Some indie games are even more radically experimental – The Cat and the Coup plays out the last days of former Iranian Prime Minister Mohammed Mossadegh, while the decidedly post-modern The Stanley Parable puts the player in the shoes of office worker Stanley in an entrenched battle against an omniscient narrator, who punishes you for disobeying him and exercising your freedom. Some work more subversively – while Hotline Miami at first appears an ultra-violent shooter in a familiar mould, at the end of each level the music screeches to a halt and you must trace your way back through the landscape, picking your way past the guards you have so thoughtlessly slain. It provokes difficult questions about how willing gamers are to become not just complicit but actively responsible in mass murder, as long as it’s in the context of a video game.

When American couple Ryan and Amy Green’s infant son Joel was diagnosed with terminal cancer, they decided to make a game to share the trials and heartbreak of their experience. The result is That Dragon, Cancer, which uses abstracted vignettes to confer the experience of desperation, loss, and an ultimate sense of religious faith onto the player. Again, you don’t watch them or read about them, you are them.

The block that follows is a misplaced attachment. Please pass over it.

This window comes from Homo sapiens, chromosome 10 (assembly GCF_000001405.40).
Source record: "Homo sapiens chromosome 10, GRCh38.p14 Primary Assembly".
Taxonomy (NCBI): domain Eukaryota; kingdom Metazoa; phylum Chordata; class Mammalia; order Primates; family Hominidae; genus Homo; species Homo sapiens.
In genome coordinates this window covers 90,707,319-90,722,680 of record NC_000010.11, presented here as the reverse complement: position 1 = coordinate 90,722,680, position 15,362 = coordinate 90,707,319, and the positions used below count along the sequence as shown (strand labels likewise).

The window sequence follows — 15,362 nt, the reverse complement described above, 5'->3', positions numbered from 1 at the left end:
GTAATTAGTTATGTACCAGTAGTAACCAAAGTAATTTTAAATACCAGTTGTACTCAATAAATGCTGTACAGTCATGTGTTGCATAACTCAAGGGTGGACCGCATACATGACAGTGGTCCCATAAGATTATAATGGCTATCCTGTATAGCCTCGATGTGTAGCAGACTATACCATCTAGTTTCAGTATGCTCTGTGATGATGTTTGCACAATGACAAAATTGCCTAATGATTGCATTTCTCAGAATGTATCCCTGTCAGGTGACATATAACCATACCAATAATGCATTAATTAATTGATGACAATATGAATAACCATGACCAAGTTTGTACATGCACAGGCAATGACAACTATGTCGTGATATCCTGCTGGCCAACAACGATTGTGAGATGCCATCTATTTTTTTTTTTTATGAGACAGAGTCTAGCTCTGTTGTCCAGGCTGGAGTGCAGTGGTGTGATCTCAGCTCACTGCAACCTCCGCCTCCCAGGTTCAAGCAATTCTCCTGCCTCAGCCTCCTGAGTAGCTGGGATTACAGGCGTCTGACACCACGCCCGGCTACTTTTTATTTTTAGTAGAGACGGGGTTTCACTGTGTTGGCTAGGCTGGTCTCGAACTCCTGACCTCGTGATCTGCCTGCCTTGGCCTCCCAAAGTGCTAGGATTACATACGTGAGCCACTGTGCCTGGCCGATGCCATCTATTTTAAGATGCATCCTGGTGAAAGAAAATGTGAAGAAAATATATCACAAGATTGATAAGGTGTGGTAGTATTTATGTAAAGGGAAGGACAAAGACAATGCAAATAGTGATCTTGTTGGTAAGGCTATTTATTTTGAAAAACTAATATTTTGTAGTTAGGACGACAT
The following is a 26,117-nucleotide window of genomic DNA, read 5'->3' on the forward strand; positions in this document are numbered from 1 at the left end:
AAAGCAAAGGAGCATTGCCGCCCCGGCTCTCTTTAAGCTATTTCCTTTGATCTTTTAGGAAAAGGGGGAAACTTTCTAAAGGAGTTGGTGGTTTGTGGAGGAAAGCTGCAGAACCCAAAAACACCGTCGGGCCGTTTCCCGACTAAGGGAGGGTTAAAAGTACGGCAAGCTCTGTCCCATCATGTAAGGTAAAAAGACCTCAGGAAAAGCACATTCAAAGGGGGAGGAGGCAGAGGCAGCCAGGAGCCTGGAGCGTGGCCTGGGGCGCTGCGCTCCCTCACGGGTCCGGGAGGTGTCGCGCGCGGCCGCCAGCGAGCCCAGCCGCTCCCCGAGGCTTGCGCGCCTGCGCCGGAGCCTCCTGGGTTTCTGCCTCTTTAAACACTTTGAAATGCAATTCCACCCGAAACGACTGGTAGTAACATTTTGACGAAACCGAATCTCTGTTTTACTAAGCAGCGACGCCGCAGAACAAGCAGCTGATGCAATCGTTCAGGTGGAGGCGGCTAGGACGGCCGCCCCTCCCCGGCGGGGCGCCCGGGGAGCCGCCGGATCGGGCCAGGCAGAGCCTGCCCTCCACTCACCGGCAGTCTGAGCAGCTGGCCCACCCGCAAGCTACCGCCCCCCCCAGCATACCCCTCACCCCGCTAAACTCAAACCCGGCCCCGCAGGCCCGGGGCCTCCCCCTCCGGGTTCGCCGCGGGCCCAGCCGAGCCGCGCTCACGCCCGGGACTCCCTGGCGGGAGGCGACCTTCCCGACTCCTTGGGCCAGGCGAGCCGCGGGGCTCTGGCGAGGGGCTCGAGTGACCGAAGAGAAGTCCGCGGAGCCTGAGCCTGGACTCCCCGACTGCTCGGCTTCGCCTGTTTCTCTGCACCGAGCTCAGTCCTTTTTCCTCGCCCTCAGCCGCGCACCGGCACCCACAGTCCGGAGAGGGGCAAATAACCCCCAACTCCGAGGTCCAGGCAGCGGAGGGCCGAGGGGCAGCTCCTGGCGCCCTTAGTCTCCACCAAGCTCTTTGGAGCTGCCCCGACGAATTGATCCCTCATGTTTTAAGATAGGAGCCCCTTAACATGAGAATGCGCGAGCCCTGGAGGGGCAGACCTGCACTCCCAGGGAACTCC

Clearly some games, as well as having immense potential for empathy and sophisticated storytelling, are capable of asking profound questions about society, existence and even about themselves.

Many stubbornly state that video games have had no Hamlet, no Mona Lisa, no Citizen Kane. And perhaps this is true. But this is still a medium in its infancy –  it has taken only half a century to become one of the most lucrative and widespread on earth. In a sense, to obsess over whether games are art or not is going against the essential spirit of gaming: play. Let’s just recognise their potential as a new narrative, empathetic and entertainment form, and wait for what happens next. In the meantime I’ll be in the saloon, looking for the sheriff .

1 Comment

  • Martin Marty マ (m)

    A nun frets not at her narrow convent walls and with that in mind the early days of sprite animation with its great limitations of memory, created whole worlds from small coloured blocks.

    How was so much character put into Mario’s 12 by 16 stature? Art or pareidolia?

    Anyway I just done made a game over Xmas whilst in between book drafts. It’s definitely not art…

    Quite good fun though perhaps. 🙂